Item #73 in my Kerouac bookshelf creation project is this paperback 1997 City Lights Books 2nd printing of Bill Morgan's The Beat Generation in New York: A Walking Tour of Jack Kerouac's City. 166+ pages, it measures about 4-1/2" x 8-1/2" and is in good condition. The provenance is likely that I purchased it via Amazon.
This is only one of several books by Morgan that provide geographically based information on the Beats, and we will be curating 3 others in this project. These guides are indispensable for the Kerouac or Beat fan and I cannot commend them highly enough. The Beat Generation in New York is one that I have used in situ, so to speak, and you can read about my adventure in NYC using this book in September 2015 with Richard Marsh here.
Morgan divides NYC into 9 tours. He says 8 in his intro, but I count 9 as follows:
Rockefeller Center, Midtown
Greenwich Village, Tour 1
Greenwich Village, Tour 2
East Village, Tour 1
East Village, Tour 2
Far-flung Manhattan, Bronx, Queens, Yonkers
We attempted to follow Greenwich Village, Tour 1. I say attempted because, as it turned out, because we were chatting and taking pictures we took more time than Morgan estimated and only accomplished the first 14 of 30 stops. Regardless, it was a fantastic and accurate resource to have with us and I urge you to visit the link above to see current (2015) pictures of 14 of Morgan's entries, including a rare picture we took of Allen Ginsberg's apartment where the cover picture of this book was taken (it involved running into a building maintenance man who took us through the basement to the back of the building you cannot see from the street). We did use information from other tours, just not as methodically (e.g., we were able to find the former Lion's Den fireplace where Kerouac sat and ate steaks and ice cream sundaes while on the Columbia football injured roster (bottom of John Jay Hall).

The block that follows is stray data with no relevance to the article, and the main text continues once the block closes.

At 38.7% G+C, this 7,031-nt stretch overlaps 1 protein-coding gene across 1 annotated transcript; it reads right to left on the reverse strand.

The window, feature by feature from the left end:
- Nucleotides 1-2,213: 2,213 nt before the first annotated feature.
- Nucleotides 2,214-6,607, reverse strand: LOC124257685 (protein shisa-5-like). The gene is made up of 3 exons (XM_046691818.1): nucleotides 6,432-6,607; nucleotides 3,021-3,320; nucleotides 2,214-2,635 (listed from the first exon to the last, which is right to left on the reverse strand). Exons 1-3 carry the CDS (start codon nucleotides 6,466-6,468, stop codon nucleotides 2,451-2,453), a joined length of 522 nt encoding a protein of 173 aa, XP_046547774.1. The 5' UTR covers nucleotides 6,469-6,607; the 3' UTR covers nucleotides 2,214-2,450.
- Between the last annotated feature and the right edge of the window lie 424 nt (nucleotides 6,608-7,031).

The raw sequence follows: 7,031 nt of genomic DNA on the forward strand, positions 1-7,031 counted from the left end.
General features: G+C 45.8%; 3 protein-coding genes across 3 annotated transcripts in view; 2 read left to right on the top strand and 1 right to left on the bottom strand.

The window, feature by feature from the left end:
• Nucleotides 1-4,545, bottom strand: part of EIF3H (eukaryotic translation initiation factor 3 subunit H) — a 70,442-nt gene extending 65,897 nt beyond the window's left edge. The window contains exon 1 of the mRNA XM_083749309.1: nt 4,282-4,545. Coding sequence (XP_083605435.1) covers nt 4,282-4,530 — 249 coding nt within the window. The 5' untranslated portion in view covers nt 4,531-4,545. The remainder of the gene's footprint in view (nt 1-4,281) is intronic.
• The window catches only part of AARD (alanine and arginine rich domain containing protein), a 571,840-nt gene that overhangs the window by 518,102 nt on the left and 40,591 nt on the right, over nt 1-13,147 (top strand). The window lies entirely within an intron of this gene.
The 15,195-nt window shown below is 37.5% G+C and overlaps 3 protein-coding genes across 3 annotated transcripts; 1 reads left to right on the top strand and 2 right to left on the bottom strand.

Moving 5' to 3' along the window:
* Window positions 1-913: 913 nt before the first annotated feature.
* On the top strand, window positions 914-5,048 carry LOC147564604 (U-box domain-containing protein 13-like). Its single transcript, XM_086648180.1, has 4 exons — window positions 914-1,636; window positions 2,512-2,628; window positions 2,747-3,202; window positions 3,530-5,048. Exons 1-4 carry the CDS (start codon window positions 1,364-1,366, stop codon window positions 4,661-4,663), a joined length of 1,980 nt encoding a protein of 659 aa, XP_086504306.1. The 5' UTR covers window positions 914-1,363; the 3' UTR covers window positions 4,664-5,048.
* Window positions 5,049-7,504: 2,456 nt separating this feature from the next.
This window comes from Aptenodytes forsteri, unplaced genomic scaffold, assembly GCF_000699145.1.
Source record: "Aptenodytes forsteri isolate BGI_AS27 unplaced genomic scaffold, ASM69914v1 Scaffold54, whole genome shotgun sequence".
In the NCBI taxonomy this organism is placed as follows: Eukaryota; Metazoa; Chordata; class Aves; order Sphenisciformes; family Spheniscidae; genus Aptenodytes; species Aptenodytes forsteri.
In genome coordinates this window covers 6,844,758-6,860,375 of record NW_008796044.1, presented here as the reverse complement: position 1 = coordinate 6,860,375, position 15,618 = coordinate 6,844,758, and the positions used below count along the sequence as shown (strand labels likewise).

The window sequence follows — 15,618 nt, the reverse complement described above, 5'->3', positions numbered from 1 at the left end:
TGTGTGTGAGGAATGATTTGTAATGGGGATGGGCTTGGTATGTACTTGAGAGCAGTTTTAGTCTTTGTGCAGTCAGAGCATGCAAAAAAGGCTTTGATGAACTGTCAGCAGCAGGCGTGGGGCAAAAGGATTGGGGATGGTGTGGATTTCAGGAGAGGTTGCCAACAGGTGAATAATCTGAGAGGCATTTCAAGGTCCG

Even though the city has changed since Beat times, Morgan provides sufficient walking directions and addresses to help identify such obscure sites as, for example, Lucien Carr's apartment (92 Grove Street). Still existing sites are, of course, easiest to find (e.g., White Horse Tavern where Jack hung out -- 567 Hudson).
Each entry in Morgan's book has details about why it's included, and the information is interesting enough to make this a book you can sit and read without even using it as a tour guide. The book includes pictures, maps, a Who's Who, a bibliography, an index, and introductions by Hettie Jones as well as Morgan.
I can't recommend this book highly enough as a resource for learning about Kerouac and the Beats in NYC. You need it on your Kerouac bookshelf regardless of whether you ever get to New York to use it, albeit using it as a hands-on tour guide really brings Kerouac's time in New York to life right before your eyes. And as a Kerouac fan, you know how important New York was in the genesis and nurturing of the Beat Generation!
Below is a picture of Shelf #2 of my Kerouac bookshelf showing the placement of this book (23rd item from the left) on the day I started curating my collection. Next up: Beat Atlas: A State by State Guide to the Beat Generation in America by Bill Morgan.
Shelf #2 of my Kerouac bookshelf